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  • 1
    Electronic Resource
    Electronic Resource
    Annals of biomedical engineering 28 (2000), S. 934-944 
    ISSN: 1573-9686
    Keywords: Magnetic resonance imaging ; Diffusion imaging ; Fiber orientation ; Ventricular geometry
    Source: Springer Online Journal Archives 1860-2000
    Topics: Medicine , Technology
    Notes: Abstract An imaging method for the rapid reconstruction of fiber orientation throughout the cardiac ventricles is described. In this method, gradient-recalled acquisition in the steady-state (GRASS) imaging is used to measure ventricular geometry in formaldehyde-fixed hearts at high spatial resolution. Diffusion-tensor magnetic resonance imaging (DTMRI) is then used to estimate fiber orientation as the principle eigenvector of the diffusion tensor measured at each image voxel in these same hearts. DTMRI-based estimates of fiber orientation in formaldehyde-fixed tissue are shown to agree closely with those measured using histological techniques, and evidence is presented suggesting that diffusion tensor tertiary eigenvectors may specify the orientation of ventricular laminar sheets. Using a semiautomated software tool called HEARTWORKS, a set of smooth contours approximating the epicardial and endocardial boundaries in each GRASS short-axis section are estimated. These contours are then interconnected to form a volumetric model of the cardiac ventricles. DTMRI-based estimates of fiber orientation are interpolated into these volumetric models, yielding reconstructions of cardiac ventricular fiber orientation based on at least an order of magnitude more sampling points than can be obtained using manual reconstruction methods. © 2000 Biomedical Engineering Society. PAC00: 8761-c, 8757Gg
    Type of Medium: Electronic Resource
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  • 2
    Electronic Resource
    Electronic Resource
    Palo Alto, Calif. : Annual Reviews
    ISSN: 1523-9829
    Source: Annual Reviews Electronic Back Volume Collection 1932-2001ff
    Topics: Technology , Medicine
    Notes: Abstract Three topics of importance to modeling the integrative function of the heart are reviewed. The first is modeling of the ventricular myocyte. Emphasis is placed on excitation-contraction coupling and intracellular Ca2+ handling, and the interpretation of experimental data regarding interval-force relationships. Second, data on use of diffusion tensor magnetic resonance (DTMR) imaging for measuring the anatomical structure of the cardiac ventricles are presented. A method for the semi-automated reconstruction of the ventricles using a combination of gradient recalled acquisition in the steady state (GRASS) and DTMR images is described. Third, we describe how these anatomically and biophysically based models of the cardiac ventricles can be implemented on parallel computers.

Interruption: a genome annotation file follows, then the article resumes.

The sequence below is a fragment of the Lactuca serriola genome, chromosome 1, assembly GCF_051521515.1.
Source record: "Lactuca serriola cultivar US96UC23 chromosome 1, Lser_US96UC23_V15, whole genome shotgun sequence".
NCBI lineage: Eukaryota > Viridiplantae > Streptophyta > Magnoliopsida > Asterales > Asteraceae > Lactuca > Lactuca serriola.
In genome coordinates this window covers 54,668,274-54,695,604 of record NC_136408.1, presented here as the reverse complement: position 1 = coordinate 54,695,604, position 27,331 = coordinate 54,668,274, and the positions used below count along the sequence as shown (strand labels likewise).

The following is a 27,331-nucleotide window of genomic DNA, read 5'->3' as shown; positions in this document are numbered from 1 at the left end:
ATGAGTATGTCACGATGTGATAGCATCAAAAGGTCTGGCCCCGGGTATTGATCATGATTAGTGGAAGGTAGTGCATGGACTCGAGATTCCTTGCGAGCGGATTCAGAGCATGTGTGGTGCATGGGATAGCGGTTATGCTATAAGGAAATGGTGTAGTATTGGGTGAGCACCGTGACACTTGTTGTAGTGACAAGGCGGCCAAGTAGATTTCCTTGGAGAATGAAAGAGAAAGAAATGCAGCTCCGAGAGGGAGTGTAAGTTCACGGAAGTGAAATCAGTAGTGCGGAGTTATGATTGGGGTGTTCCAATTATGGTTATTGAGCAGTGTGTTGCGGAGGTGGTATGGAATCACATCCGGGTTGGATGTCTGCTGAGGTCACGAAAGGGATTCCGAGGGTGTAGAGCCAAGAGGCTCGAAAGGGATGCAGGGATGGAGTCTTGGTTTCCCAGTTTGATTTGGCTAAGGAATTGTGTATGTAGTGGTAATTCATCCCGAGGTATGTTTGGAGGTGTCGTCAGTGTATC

Type of Medium: Electronic Resource
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  • 3
    Amsterdam: Elsevier
    Publication Date: 2018-12-05
    Description: Three billion people cook their food on biomass-fueled fires. This practice contributes to the anthropogenic radiative forcing. Fuel-efficient biomass cookstoves have the potential to reduce CO2-equivalent emissions from cooking, however, cookstoves made from modern materials and distributed through energy-intensive supply chains have higher embodied CO2-equivalent than traditional cookstoves. No studies exist examining whether lifetime emissions savings from fuel-efficient biomass cookstoves offset embodied emissions, and if so, by what margin. This paper is a complete life cycle inventory of 'The Berkeley-Darfur Stove,' disseminated in Sudan by the non-profit Potential Energy. We estimate the embodied CO2-equivalent in the cookstove associated with materials, manufacturing, transportation, and end-of-life is 17kg of CO2-equivalent. Assuming a mix of 55% non-renewable biomass and 45% renewable biomass, five years of service, and a conservative 35% reduction in fuel use relative to a three-stone fire, the cookstove will offset 7.5 tonnes of CO2-equivalent. A one-to-one replacement of a three-stone fire with the cookstove will save roughly 440 times more CO2-equivalent than it 'costs' to create and distribute. Over its five-year life, we estimate the total use-phase emissions of the cookstove to be 13.5 tonnes CO2-equivalent, and the use-phase accounts for 99.9% of cookstove life cycle emissions. The dominance of use-phase emissions illuminate two important insights: (1) without a rigorous program to monitor use-phase emissions, an accurate estimate of life cycle emissions from biomass cookstoves is not possible, and (2) improving a cookstove's avoided emissions relies almost exclusively on reducing use-phase emissions even if use-phase reductions come at the cost of substantially increased non-use-phase emissions.
    Keywords: ddc:330
    Language: English
    Type: doc-type:article
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